If you’ve not heard of Nimmo, it’s about time you check their new video Do I Have to Learn It out. Infectious but not in an annoying way (ie. Justin Bieber’s Yummy), Nimmo identify musically as a pop duo but reject the heteronormative nature of the music industry. They even say themselves that the UK “has an unquenchable thirst for the boy next door with a big voice… maybe we can fill this ale without them even knowing!” METAL talks to the wonderful Sarah Nimmo and Reva Gauntlet about all things womxn.
I adore the video for Do I Have to Learn It that you’ve released recently; the positive energy you both emit feels like a genuine force to be reckoned with. How did you two meet?
We met at school! We bonded over music and tracksuits on day one. Nothing’s changed.
So Sarah, Nimmo is your surname. How did you decide on using this for the name of your band?
We used to go by both our surnames when making music together in our teens. People ended up abbreviating it to Nimmo, so we decided to keep it as it felt genuine.
Your lyrics are often grounded in dark subject matter, from musing about death and loss to the feeling of un-belonging and losing sense of who you are. Why is it do you think that artists so often find inspiration through sombre circumstances?
I think as artists it’s natural to look inside yourself and question the things that often make you feel uncomfortable. There’s a therapy in this for all artists, probably. Expressing feelings of joy or relaxation is easy. There's a lot of satisfaction that comes from making something out of a bad situation.
Would you say that turning pain into a dance track is a form of catharsis?
The skit at the beginning of the 2019 album, The Power really resonates with me, the gritty spoken word that details the loss of power one feels trying to make ends meet. Do you see yourselves as spokespeople for youth today?
(Laughs) That title feels very grand. We are definitely part of the youth speaking, speaking with them and for them as much for as possible. So yes, in some ways. That intro to the album was something written down in a notebook after a couple of months of getting misgendered by businessmen while serving coffee in order to make sure our rent was covered. We lost all sense of power and then went on to meet so many amazing collaborators in our community and create loads of new work out of that. Power regained!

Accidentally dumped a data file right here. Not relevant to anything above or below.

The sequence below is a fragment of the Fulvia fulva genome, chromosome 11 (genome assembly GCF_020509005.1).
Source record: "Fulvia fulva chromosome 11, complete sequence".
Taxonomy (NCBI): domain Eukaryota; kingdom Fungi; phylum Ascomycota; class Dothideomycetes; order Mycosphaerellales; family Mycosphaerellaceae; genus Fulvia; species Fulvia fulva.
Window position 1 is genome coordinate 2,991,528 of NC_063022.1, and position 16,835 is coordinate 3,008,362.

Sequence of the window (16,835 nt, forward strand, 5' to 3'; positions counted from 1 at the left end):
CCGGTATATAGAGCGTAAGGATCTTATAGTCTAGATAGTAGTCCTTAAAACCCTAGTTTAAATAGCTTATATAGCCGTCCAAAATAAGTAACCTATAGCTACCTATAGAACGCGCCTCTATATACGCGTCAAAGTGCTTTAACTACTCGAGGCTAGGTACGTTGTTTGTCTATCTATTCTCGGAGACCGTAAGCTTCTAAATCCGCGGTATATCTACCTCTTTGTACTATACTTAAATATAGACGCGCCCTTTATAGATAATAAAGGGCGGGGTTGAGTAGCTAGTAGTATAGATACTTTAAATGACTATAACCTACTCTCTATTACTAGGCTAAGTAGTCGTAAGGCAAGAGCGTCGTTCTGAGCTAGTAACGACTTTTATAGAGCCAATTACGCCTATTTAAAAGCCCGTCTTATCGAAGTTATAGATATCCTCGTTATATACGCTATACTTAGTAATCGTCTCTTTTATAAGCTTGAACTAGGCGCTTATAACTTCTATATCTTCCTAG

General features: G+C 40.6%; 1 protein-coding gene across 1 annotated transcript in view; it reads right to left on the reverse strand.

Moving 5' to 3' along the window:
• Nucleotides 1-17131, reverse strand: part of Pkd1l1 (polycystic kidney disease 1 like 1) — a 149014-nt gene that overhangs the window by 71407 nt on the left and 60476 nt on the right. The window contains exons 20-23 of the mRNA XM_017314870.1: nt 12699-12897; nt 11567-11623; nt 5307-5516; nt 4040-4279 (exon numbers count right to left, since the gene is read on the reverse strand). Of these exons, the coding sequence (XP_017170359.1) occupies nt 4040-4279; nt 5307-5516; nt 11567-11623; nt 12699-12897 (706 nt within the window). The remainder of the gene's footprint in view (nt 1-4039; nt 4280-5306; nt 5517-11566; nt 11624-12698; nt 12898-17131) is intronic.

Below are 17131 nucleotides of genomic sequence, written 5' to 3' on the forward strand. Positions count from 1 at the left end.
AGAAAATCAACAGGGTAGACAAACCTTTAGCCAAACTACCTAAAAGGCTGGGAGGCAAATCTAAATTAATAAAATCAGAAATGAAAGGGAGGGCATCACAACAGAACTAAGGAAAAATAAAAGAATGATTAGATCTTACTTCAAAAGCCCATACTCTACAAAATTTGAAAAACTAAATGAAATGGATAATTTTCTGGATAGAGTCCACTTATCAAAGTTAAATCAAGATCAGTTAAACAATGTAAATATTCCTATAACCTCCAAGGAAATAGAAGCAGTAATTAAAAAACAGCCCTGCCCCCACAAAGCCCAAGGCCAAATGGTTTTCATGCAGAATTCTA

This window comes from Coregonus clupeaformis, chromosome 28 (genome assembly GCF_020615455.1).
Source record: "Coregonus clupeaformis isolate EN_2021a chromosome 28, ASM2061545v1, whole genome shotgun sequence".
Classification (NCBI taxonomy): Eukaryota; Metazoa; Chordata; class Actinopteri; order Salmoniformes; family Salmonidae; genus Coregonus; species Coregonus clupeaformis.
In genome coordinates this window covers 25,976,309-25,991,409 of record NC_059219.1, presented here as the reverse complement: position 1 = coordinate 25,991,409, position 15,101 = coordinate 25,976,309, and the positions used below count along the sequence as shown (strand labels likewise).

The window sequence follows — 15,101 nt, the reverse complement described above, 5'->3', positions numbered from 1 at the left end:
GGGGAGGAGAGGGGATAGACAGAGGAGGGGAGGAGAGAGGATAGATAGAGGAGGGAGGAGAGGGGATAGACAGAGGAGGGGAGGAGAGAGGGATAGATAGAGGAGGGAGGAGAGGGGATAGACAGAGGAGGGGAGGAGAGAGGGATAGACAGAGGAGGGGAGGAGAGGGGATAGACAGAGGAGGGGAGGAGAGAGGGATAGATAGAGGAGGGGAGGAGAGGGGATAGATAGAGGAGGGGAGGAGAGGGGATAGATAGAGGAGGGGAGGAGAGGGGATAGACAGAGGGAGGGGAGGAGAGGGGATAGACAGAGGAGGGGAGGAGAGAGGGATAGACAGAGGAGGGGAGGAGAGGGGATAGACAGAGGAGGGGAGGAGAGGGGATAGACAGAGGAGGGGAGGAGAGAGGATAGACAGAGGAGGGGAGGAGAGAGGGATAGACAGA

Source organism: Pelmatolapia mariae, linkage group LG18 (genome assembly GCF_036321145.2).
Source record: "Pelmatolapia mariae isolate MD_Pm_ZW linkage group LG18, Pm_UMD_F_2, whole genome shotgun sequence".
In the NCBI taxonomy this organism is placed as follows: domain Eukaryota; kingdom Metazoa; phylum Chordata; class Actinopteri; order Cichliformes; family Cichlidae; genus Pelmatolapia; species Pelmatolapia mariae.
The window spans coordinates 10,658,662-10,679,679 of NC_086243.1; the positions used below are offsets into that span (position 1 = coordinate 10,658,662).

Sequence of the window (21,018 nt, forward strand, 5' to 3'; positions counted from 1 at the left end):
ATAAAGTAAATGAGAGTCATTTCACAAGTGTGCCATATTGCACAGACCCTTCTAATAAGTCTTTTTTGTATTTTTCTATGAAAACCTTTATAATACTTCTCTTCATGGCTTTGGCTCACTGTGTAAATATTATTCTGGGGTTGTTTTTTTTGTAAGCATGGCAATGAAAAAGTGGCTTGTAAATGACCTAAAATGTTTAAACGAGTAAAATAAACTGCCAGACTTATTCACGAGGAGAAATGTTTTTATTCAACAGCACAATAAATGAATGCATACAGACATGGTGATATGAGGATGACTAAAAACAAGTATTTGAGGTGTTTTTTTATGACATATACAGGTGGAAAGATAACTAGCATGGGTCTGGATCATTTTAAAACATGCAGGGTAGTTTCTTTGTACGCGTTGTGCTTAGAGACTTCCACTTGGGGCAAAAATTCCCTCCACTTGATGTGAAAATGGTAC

When you were signed to Sony in 2015, Nimmo had five members, but now, you’ve slimmed down to two and are taking over the pop scene label-less! What happened there?
Nothing very dramatic, to be honest. We grew up and knew how we wanted the project to feel and sound, so naturally, we found our way to that spot. Sometimes, you have to change labels and switch up your outlook to get there. It felt great!
So you stepped away from the scene for a while but you came back with a colossal and wonderfully infectious fourteen-track album, The Power. Apparently, it took you two years to make. How come it took so long?
We knew half the album would have been songs we recorded with Sony, so we wanted the second half to have as much of our new outlook and energy in there as possible. To marry those two headspaces and bring together a team and project completely independently takes a bit of time, but it was very worth it.
It must’ve felt very freeing, being able to quit your day job and focus on your music, going in a direction that isn’t determined by labels and release dates. Would you say you’re a DIY duo at heart?
What song from The Power resonates with you the most and why?
It's Easier is still visually a very, very strong track for us. It's about the crazzzzy time we had throwing parties in our Dalston studio. We got evicted in the end because little did we know they had CCTV the whole time (laughs). That track transports us back to that time every time we sing it.
You support queer female artists with your series of London club nights Nimmo Curates. Would like to expand the Nimmo empire and hold nights across the United Kingdom? I live in Glasgow and I know your vision would be perfect for the clubbing scene!
Yeah, we love throwing curated club nights! We have another coming up on the 2nd of May at Superstore in London. It’s great feeling partying with like-minded womxn and bringing our fans into that world. We are in Glasgow this month on tour – maybe you can take us out? (Laughs)
The UK pop scene is essentially camp central, but is distinctly devoid of actual LGBTQ+ individuals in the limelight, as with many other music genres. Do you see this changing?
We do. We feel it’s changing rapidly at the moment, but even a huge feeling of change doesn’t always indicate that things have actually changed for good. This country still has an unquenchable thirst for the boy next door with a big voice… maybe we can fill this role without them knowing!